Types of Bankruptcy

Chapter 7:

Straight bankruptcy designed to give an individual a quick fresh start. The vast majority of individuals that file Chapter 7 keep all of their property, including homes and vehicles. Generally, no payments are made to the bankruptcy court or to creditors.

Chapter 13:

The court may order creditors to accept, over time, a monthly payment of whatever a person can afford to pay towards his bills. One monthly payment is made to a bankruptcy trustee who distributes money to your creditors. Each case is different, but, there is generally no requirement that this payment is enough to pay all or even a significant percentage of your old bills. Instead, many people have a total monthly payment of as little as $100 per month. The monthly payment is most often made for 3 years and cannot be any longer than 5 years. Once the payments are completed, the unpaid balance of most debts is discharged – even if the bill hasn’t been paid. In some situations, Chapter 13 can provide benefits that are not available in a Chapter 7. For example, it may be possible to use this chapter: to catch-up a mortgage that is in foreclosure, to eliminate a second or third mortgage, or to restructure a vehicle loan.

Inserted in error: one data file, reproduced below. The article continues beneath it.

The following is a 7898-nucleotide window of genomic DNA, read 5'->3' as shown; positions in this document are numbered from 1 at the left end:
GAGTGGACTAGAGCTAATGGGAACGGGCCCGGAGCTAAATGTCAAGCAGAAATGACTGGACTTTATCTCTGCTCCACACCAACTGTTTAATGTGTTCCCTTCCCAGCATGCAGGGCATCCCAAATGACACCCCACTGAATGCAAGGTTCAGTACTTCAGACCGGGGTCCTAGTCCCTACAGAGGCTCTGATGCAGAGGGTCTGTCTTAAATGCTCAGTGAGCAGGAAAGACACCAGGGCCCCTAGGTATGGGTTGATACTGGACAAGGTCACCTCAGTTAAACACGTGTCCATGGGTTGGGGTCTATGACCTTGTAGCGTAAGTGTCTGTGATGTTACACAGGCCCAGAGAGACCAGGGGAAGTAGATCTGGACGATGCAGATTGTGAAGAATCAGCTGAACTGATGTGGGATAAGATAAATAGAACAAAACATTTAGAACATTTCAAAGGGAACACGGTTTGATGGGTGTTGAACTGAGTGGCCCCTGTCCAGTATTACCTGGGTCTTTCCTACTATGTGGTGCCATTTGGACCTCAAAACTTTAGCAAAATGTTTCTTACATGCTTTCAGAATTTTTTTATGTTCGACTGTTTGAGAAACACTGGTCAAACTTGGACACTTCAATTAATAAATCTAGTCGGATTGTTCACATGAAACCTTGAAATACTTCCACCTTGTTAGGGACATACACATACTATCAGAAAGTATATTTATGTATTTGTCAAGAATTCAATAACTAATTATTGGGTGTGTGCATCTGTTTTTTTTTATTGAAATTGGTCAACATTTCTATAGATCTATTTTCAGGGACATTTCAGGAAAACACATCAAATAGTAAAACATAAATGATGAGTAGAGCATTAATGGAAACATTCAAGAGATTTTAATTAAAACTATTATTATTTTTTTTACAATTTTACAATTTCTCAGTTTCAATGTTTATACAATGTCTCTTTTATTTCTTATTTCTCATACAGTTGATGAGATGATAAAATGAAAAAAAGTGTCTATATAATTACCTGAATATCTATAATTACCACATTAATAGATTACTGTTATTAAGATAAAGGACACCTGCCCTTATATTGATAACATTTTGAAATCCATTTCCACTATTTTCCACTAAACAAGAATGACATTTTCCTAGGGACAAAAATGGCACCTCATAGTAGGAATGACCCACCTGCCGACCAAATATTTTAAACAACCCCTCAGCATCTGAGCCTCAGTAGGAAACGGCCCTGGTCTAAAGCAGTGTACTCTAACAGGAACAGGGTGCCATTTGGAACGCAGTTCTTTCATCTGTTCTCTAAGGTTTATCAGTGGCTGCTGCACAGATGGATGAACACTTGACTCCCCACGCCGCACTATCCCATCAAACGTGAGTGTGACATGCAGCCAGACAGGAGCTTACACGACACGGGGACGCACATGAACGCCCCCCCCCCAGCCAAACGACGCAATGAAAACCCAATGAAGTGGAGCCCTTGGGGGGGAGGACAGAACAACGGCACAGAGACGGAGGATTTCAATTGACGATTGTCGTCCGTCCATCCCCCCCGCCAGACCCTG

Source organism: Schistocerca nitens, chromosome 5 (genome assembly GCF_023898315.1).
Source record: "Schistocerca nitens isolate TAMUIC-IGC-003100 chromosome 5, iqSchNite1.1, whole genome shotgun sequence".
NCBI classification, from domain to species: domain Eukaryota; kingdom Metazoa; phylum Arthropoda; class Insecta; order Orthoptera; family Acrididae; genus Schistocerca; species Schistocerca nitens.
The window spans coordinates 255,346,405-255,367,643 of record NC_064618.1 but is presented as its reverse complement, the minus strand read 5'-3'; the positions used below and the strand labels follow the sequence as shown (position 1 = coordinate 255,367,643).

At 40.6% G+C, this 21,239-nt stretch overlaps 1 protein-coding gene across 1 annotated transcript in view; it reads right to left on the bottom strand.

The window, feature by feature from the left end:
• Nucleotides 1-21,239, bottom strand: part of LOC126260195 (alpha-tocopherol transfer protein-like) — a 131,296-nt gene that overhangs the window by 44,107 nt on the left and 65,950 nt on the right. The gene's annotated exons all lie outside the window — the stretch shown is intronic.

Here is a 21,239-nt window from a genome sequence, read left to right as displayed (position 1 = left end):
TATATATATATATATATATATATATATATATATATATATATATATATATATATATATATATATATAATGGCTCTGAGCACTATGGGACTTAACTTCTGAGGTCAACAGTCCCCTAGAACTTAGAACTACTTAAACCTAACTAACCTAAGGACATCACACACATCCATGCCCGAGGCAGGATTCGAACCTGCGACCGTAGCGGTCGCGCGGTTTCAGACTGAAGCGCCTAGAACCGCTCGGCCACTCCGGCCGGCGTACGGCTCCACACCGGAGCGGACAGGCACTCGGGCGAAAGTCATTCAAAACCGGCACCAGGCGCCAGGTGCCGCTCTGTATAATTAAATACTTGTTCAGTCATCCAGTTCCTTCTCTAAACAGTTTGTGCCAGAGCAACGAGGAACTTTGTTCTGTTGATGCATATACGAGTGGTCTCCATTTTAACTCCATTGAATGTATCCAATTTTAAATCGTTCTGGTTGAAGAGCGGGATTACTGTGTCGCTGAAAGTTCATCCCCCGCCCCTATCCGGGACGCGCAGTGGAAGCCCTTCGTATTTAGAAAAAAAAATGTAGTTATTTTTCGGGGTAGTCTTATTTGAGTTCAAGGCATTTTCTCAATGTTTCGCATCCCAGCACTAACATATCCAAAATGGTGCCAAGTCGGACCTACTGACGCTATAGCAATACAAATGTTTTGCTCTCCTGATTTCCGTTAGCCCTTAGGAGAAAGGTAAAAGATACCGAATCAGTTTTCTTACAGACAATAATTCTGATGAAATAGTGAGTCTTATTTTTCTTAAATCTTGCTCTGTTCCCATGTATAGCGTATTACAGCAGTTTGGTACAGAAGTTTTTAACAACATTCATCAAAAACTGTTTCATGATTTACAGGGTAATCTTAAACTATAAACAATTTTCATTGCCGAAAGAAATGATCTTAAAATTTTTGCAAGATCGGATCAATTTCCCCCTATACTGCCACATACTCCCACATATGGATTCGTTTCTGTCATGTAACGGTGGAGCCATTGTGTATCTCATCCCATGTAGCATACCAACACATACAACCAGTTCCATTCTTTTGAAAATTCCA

Chapter 11:

A complex form of bankruptcy that is most frequently used by businesses.

Chapter 12:

A rare form of bankruptcy that is only available to farmers and fisherman.

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